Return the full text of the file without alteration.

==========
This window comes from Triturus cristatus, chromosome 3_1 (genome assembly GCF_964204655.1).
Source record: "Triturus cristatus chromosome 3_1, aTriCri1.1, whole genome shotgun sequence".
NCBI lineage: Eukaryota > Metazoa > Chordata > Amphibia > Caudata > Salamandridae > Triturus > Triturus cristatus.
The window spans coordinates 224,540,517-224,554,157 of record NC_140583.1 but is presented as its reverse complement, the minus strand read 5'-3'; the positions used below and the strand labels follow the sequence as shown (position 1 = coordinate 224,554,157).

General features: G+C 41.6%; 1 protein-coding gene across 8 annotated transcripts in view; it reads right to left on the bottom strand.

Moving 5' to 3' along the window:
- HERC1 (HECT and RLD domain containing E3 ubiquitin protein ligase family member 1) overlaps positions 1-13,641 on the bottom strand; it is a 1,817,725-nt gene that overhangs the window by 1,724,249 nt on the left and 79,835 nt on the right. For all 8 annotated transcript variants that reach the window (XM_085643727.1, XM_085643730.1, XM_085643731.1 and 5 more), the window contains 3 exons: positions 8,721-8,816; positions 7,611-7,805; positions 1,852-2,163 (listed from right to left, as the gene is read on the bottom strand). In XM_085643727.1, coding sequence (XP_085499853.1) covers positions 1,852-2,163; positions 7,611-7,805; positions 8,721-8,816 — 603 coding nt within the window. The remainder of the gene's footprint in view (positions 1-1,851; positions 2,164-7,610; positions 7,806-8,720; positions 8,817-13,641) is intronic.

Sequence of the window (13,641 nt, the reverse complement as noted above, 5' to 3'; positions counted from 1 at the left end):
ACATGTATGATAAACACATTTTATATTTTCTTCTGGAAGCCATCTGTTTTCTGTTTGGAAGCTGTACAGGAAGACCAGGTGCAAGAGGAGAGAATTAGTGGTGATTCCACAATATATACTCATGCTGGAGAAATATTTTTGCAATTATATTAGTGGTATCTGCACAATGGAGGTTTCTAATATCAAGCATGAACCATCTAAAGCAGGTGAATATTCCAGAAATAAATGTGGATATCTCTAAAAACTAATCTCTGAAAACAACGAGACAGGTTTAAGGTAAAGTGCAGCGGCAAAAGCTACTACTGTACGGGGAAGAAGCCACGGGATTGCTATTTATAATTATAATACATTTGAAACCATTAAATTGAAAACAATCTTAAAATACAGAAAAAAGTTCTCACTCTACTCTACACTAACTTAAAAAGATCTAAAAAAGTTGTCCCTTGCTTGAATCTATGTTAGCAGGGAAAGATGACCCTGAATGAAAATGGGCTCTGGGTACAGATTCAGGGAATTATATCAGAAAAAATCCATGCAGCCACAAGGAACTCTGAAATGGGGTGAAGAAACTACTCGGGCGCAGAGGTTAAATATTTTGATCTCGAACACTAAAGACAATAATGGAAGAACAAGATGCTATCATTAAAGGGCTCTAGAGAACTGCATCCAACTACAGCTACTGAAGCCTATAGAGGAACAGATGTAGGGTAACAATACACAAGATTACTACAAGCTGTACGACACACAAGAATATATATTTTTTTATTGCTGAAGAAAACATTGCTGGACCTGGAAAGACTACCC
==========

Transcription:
This window comes from Triturus cristatus, chromosome 3_1 (genome assembly GCF_964204655.1).
Source record: "Triturus cristatus chromosome 3_1, aTriCri1.1, whole genome shotgun sequence".
NCBI lineage: Eukaryota > Metazoa > Chordata > Amphibia > Caudata > Salamandridae > Triturus > Triturus cristatus.
The window spans coordinates 224,540,517-224,554,157 of record NC_140583.1 but is presented as its reverse complement, the minus strand read 5'-3'; the positions used below and the strand labels follow the sequence as shown (position 1 = coordinate 224,554,157).

General features: G+C 41.6%; 1 protein-coding gene across 8 annotated transcripts in view; it reads right to left on the bottom strand.

Moving 5' to 3' along the window:
- HERC1 (HECT and RLD domain containing E3 ubiquitin protein ligase family member 1) overlaps positions 1-13,641 on the bottom strand; it is a 1,817,725-nt gene that overhangs the window by 1,724,249 nt on the left and 79,835 nt on the right. For all 8 annotated transcript variants that reach the window (XM_085643727.1, XM_085643730.1, XM_085643731.1 and 5 more), the window contains 3 exons: positions 8,721-8,816; positions 7,611-7,805; positions 1,852-2,163 (listed from right to left, as the gene is read on the bottom strand). In XM_085643727.1, coding sequence (XP_085499853.1) covers positions 1,852-2,163; positions 7,611-7,805; positions 8,721-8,816 — 603 coding nt within the window. The remainder of the gene's footprint in view (positions 1-1,851; positions 2,164-7,610; positions 7,806-8,720; positions 8,817-13,641) is intronic.

Sequence of the window (13,641 nt, the reverse complement as noted above, 5' to 3'; positions counted from 1 at the left end):
ACATGTATGATAAACACATTTTATATTTTCTTCTGGAAGCCATCTGTTTTCTGTTTGGAAGCTGTACAGGAAGACCAGGTGCAAGAGGAGAGAATTAGTGGTGATTCCACAATATATACTCATGCTGGAGAAATATTTTTGCAATTATATTAGTGGTATCTGCACAATGGAGGTTTCTAATATCAAGCATGAACCATCTAAAGCAGGTGAATATTCCAGAAATAAATGTGGATATCTCTAAAAACTAATCTCTGAAAACAACGAGACAGGTTTAAGGTAAAGTGCAGCGGCAAAAGCTACTACTGTACGGGGAAGAAGCCACGGGATTGCTATTTATAATTATAATACATTTGAAACCATTAAATTGAAAACAATCTTAAAATACAGAAAAAAGTTCTCACTCTACTCTACACTAACTTAAAAAGATCTAAAAAAGTTGTCCCTTGCTTGAATCTATGTTAGCAGGGAAAGATGACCCTGAATGAAAATGGGCTCTGGGTACAGATTCAGGGAATTATATCAGAAAAAATCCATGCAGCCACAAGGAACTCTGAAATGGGGTGAAGAAACTACTCGGGCGCAGAGGTTAAATATTTTGATCTCGAACACTAAAGACAATAATGGAAGAACAAGATGCTATCATTAAAGGGCTCTAGAGAACTGCATCCAACTACAGCTACTGAAGCCTATAGAGGAACAGATGTAGGGTAACAATACACAAGATTACTACAAGCTGTACGACACACAAGAATATATATTTTTTTATTGCTGAAGAAAACATTGCTGGACCTGGAAAGACTACCC